- St. Germain elderflower liqueur
- Creme de Cassis
Garnishes will add decorative flair to a cocktail, but they can also amp up flavor. Fill decorative glasses, bowls and plates with some of the following and place them around your DIY champagne bar.
- Berries: Have a good selection of fruit at the ready to pop into a glass. Any sort of berry works, like blackberries, blueberries, cranberries, raspberries and strawberries. You can even go an extra step and freeze pre-made fruit skewers so your guests can easily pop them in their cocktails. They’re pretty and they’ll keep things chilled.
- Citrus: Prepare lemon, lime and orange slices. Make pre-cut lemon and grapefruit twists for an easy squeeze.
- Fresh herbs: Fresh mint, rosemary and thyme are all great additions for cocktails.
- Fancy accouterments: Edible gold flakes almost feel mandatory for a New Year’s Eve bash. Rock candy sticks can be fun and festive. Luxardo cherries are wonderful for traditional cocktails and sparkling ones. Serve flavored salts for savory sprinkles.
Whether a flute, coupe or wine glass, make sure there are enough for your guests—and keep a few extra on hand for any breakage mishaps or when people misplace their glass. The best glass for drinking Champagne may surprise you, but for sparkling cocktails, any will do. Mix it up!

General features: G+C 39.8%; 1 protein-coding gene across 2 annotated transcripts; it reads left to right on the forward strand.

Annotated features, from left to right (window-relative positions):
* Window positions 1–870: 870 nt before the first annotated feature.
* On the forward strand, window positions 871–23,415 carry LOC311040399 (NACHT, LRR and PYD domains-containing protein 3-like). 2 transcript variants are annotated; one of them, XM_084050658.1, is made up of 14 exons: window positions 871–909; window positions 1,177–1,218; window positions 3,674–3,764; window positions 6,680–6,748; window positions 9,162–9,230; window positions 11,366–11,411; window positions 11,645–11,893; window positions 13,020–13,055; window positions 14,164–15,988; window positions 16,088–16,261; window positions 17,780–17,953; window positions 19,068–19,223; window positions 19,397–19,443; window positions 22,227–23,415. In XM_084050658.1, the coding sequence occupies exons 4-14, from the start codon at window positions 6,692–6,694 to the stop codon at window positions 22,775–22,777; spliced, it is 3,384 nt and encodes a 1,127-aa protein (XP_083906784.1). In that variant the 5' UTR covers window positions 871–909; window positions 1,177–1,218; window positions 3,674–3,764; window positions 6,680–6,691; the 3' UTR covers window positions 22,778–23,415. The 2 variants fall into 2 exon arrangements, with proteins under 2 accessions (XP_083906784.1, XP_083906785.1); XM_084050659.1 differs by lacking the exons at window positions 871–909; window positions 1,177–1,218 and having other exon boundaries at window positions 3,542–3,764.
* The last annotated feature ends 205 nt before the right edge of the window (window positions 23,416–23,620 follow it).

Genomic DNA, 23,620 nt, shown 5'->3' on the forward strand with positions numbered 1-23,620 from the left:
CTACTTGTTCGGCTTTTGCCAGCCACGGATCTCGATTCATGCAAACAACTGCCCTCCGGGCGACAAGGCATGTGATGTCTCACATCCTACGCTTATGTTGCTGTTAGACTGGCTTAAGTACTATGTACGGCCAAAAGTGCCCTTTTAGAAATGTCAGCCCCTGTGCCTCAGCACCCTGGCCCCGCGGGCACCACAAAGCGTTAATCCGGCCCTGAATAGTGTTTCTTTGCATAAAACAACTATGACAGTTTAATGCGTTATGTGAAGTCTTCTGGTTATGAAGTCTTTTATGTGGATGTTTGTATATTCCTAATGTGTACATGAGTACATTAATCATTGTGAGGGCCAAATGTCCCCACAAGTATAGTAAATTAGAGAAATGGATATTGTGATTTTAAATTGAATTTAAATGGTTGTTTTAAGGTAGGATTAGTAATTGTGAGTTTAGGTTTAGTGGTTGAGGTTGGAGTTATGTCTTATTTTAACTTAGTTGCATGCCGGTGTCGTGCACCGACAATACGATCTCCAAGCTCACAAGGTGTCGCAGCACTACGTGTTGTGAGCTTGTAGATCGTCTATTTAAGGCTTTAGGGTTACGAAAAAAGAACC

Make sure your guests know what they can do with everything in front of them. Wherever you place your champagne bar, make signs with notecards or chalkboards, or put down a paper table cover and write directly on it to show what’s what.
Have a few cocktail recipes laying around to get everyone’s bubbles going. Make sure there are jiggers, bar spoons, ice—whatever you might need to make a proper cocktail. Make it festive with flowers, candles, a few sprinkles of confetti or party favors.
How Much Champagne to Buy
One bottle of bubbly is enough for about eight cocktails, so know how many people are coming before you shop. Have a few extra bottles for those just-in-case moments, and be sure to include nonalcoholic champagne as well.
Remember: Don’t open all the bottles at once. Open a couple at a time, and use stoppers to make sure the champagne lasts after opening. While it may seem fun to pop the cork like in the movies, make sure you don’t pop someone’s eye and learn how to open a champagne bottle the right way.
Champagne Cocktail Recipes
Most people already know that orange juice and sparkling wine make a mimosa, or that creme de cassis and Champagne is a Kir Royale. But encourage your guests to go beyond the basics with other champagne cocktails, like an elegant French 75 or this delicious pear and ginger sparkler. Here’s one based on a brandy old fashioned with some fizz:
- 1 sugar cube or 1/2 teaspoon sugar
- 6 dashes bitters
- 1/2 ounce brandy
- 1/2 cup chilled champagne
- Optional: Fresh rosemary sprig and fresh or frozen cranberries
Place sugar in a champagne flute or cocktail glass; sprinkle with bitters. Add brandy; top with champagne. If desired, top with rosemary and cranberries.